Conferences, such as the inaugural Connecting Women in STEMM National Symposium, can be rich with sponsorship opportunities. I don’t mean the kind of sponsorship where an organisation supports the conference through funds or resources. I mean the sponsorship that delegates can provide for each other. Separating out sponsorship from under the umbrella term of mentoring has allowed us to identify how crucial sponsorship is to building successful and productive careers, and to identify the actual informal sponsorship practices or behaviours.
Sponsorship practices involve people playing an active role in the careers of others. This creation of opportunities is a form of ‘activated mentorship’, where the sponsor draws on their power, networks, resources, expertise, social capital and influence on behalf of another. However this makes it sound all very formal, where the reality is that we can all engage in sponsorship ‘micropractices’. And we don’t have to wait for someone senior to do it, we can be sponsoring others regardless of our seniority or theirs.
For example one important sponsorship behaviour is making people and their work visible. Someone might introduce me in the following way, ‘This is Dr Jen de Vries. Jen is conducting a mentoring program at our Institute and has been sharing her research on sponsorship with us and how important it is to women’s careers’.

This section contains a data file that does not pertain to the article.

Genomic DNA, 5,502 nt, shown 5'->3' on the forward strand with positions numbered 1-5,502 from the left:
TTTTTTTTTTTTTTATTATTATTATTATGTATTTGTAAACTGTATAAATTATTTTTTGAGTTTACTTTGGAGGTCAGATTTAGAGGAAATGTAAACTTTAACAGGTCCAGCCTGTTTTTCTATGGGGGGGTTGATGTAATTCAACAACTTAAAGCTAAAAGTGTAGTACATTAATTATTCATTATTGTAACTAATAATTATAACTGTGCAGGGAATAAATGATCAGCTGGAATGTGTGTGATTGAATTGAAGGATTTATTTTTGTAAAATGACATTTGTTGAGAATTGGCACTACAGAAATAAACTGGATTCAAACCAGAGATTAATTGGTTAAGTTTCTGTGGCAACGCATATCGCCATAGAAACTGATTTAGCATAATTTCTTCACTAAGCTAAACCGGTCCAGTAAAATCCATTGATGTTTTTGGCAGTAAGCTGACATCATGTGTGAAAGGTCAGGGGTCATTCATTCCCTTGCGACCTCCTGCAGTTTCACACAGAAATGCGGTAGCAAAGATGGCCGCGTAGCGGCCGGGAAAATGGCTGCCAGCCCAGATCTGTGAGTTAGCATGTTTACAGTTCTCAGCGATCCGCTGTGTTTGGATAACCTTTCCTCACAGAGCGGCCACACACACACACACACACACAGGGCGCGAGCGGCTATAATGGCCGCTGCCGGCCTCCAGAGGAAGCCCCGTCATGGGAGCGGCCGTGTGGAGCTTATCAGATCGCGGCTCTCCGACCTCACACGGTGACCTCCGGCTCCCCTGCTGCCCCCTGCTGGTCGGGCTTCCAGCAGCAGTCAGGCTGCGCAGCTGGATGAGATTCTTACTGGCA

Creating connections and extending networks is another sponsorship behaviour. This could be connecting two people who you know have a shared interest. Yet another sponsorship behaviour is endorsing someone’s work. ‘Jenny has just taken on a leadership role and writes this incredibly interesting blog about being a woman leader in science. Let me introduce you. I think you’d really enjoy meeting her in person and following her blog’.
At an academic conference sponsorship can involve making sure you introduce your PhD student or postdoc to the big names in your field and create the opportunity for them to converse. Not just ‘this is my student Eleanor’, but fulsome introductions that outline their area of research and the good work they are doing. In this case as their sponsor you are engaged in all three of the practices I have outlined, creating visibility, connecting and endorsing.
Of course conferences, by their nature, provide many other opportunities for sponsorship. Keynotes, moderators, and panel members have all been provided with an opportunity and they can act as sponsorship multipliers, using their highly visible platform to endorse others and cite their work. At a conference I attended the very eminent keynote speaker spoke at some length about the fascinating work of a postdoc she had met as they both travelled to the conference by train. What great role modelling.
Each of these sponsorship behaviours plays another role – they validate the person and their work. Particularly for women who work in areas where validation may be in short supply, this is critical to building confidence and self-esteem.